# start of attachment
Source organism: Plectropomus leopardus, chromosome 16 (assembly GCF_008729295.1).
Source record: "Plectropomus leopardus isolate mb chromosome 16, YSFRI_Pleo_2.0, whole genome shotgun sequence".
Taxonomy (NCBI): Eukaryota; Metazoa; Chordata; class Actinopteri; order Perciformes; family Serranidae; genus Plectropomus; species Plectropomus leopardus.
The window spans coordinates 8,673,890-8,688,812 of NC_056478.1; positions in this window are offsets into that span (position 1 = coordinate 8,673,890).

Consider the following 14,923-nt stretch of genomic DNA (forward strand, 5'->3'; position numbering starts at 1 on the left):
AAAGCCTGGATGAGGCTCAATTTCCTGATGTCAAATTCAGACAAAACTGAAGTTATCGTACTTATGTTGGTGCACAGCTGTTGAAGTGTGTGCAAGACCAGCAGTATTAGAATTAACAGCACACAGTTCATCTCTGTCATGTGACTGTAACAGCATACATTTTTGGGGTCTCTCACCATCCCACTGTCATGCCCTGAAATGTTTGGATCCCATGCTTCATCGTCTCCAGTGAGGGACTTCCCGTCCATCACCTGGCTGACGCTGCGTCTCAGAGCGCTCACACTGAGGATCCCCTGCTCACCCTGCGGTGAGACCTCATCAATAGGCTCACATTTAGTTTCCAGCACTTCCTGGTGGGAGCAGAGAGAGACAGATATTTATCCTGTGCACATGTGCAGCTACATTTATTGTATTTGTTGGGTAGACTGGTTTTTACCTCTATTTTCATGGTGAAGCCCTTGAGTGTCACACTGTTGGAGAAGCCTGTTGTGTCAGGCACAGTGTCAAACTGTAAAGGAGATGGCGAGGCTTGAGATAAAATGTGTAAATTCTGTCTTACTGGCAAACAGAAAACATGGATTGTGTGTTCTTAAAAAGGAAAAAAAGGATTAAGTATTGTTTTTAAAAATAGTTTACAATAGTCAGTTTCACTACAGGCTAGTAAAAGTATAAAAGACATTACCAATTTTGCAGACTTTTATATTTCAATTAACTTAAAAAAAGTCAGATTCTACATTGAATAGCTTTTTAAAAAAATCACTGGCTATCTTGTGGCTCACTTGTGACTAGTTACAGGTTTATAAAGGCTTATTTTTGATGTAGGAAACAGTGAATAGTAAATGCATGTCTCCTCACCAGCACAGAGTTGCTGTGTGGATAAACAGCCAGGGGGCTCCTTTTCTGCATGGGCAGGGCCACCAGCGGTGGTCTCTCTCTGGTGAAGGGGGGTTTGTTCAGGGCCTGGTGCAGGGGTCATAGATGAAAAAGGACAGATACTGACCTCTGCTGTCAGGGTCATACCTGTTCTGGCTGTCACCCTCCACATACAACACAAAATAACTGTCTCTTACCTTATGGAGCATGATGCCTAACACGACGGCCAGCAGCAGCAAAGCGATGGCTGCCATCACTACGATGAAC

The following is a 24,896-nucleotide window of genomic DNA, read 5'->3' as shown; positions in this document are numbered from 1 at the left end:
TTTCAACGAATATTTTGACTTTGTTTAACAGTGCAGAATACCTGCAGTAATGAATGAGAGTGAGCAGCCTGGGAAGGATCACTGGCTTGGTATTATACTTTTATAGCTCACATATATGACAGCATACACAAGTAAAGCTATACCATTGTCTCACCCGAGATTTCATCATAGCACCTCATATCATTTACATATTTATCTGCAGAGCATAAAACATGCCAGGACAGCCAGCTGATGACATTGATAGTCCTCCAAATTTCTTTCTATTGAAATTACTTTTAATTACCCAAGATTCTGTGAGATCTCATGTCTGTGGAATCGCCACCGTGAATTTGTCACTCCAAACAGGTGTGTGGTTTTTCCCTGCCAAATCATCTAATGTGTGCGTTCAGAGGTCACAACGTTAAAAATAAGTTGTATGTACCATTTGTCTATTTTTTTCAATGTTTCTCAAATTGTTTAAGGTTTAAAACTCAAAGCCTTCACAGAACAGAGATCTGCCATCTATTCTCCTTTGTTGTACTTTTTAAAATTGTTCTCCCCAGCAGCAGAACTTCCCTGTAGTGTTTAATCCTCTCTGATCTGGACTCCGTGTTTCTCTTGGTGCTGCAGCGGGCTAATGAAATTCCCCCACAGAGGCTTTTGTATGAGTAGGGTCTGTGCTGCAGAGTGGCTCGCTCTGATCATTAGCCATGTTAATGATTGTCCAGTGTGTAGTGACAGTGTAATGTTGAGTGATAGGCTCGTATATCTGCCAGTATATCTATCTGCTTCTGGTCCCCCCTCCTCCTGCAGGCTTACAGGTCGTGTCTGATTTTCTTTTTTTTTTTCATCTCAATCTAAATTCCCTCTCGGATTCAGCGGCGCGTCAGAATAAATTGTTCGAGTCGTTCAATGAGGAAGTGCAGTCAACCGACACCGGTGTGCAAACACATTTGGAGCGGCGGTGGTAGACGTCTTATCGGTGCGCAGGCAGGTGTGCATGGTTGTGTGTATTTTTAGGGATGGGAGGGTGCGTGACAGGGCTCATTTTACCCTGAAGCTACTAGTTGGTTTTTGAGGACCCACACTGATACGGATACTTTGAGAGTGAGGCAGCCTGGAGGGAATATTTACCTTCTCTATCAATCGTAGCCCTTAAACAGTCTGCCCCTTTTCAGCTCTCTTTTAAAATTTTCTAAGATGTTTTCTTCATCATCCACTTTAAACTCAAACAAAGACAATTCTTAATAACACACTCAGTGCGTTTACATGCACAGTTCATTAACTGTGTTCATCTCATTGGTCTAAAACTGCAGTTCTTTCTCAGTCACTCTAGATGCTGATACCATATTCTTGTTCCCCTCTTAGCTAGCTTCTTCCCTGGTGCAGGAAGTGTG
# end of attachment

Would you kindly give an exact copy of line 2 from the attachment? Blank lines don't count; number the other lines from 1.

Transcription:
Source record: "Plectropomus leopardus isolate mb chromosome 16, YSFRI_Pleo_2.0, whole genome shotgun sequence".